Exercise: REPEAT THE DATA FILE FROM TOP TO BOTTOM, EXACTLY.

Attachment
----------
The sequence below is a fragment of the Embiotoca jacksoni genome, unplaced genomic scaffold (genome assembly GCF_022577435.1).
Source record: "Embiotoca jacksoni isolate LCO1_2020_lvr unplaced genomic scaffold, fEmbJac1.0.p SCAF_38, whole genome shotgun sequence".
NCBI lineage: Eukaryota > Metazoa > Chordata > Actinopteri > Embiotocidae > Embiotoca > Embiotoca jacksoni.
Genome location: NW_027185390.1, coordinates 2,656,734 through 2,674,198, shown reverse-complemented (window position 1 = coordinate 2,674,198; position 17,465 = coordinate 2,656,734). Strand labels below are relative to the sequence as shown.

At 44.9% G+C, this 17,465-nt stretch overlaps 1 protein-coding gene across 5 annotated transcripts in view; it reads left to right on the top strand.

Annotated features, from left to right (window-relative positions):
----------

The sequence below is a fragment of the Embiotoca jacksoni genome, unplaced genomic scaffold (genome assembly GCF_022577435.1).
Source record: "Embiotoca jacksoni isolate LCO1_2020_lvr unplaced genomic scaffold, fEmbJac1.0.p SCAF_38, whole genome shotgun sequence".
NCBI lineage: Eukaryota > Metazoa > Chordata > Actinopteri > Embiotocidae > Embiotoca > Embiotoca jacksoni.
Genome location: NW_027185390.1, coordinates 2,656,734 through 2,674,198, shown reverse-complemented (window position 1 = coordinate 2,674,198; position 17,465 = coordinate 2,656,734). Strand labels below are relative to the sequence as shown.

At 44.9% G+C, this 17,465-nt stretch overlaps 1 protein-coding gene across 5 annotated transcripts in view; it reads left to right on the top strand.

Annotated features, from left to right (window-relative positions):